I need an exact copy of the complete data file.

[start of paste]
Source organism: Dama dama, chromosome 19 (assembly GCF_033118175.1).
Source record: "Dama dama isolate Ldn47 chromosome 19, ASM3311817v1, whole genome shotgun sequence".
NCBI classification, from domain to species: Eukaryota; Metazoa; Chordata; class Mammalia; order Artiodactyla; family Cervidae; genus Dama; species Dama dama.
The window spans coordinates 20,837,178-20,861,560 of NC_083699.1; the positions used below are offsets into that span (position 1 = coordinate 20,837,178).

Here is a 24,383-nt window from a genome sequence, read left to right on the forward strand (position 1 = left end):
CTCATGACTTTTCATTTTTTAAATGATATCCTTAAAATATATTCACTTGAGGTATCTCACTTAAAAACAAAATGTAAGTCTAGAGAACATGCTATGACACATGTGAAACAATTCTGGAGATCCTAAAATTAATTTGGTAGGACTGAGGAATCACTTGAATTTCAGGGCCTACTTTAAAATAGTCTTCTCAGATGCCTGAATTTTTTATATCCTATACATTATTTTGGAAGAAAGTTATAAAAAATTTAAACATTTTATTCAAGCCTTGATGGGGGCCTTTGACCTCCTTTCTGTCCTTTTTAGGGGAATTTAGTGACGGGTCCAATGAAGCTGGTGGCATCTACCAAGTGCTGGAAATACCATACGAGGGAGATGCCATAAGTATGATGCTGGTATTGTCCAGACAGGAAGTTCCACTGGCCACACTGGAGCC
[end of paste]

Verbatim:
Source organism: Dama dama, chromosome 19 (assembly GCF_033118175.1).
Source record: "Dama dama isolate Ldn47 chromosome 19, ASM3311817v1, whole genome shotgun sequence".
NCBI classification, from domain to species: Eukaryota; Metazoa; Chordata; class Mammalia; order Artiodactyla; family Cervidae; genus Dama; species Dama dama.
The window spans coordinates 20,837,178-20,861,560 of NC_083699.1; the positions used below are offsets into that span (position 1 = coordinate 20,837,178).

Here is a 24,383-nt window from a genome sequence, read left to right on the forward strand (position 1 = left end):
CTCATGACTTTTCATTTTTTAAATGATATCCTTAAAATATATTCACTTGAGGTATCTCACTTAAAAACAAAATGTAAGTCTAGAGAACATGCTATGACACATGTGAAACAATTCTGGAGATCCTAAAATTAATTTGGTAGGACTGAGGAATCACTTGAATTTCAGGGCCTACTTTAAAATAGTCTTCTCAGATGCCTGAATTTTTTATATCCTATACATTATTTTGGAAGAAAGTTATAAAAAATTTAAACATTTTATTCAAGCCTTGATGGGGGCCTTTGACCTCCTTTCTGTCCTTTTTAGGGGAATTTAGTGACGGGTCCAATGAAGCTGGTGGCATCTACCAAGTGCTGGAAATACCATACGAGGGAGATGCCATAAGTATGATGCTGGTATTGTCCAGACAGGAAGTTCCACTGGCCACACTGGAGCC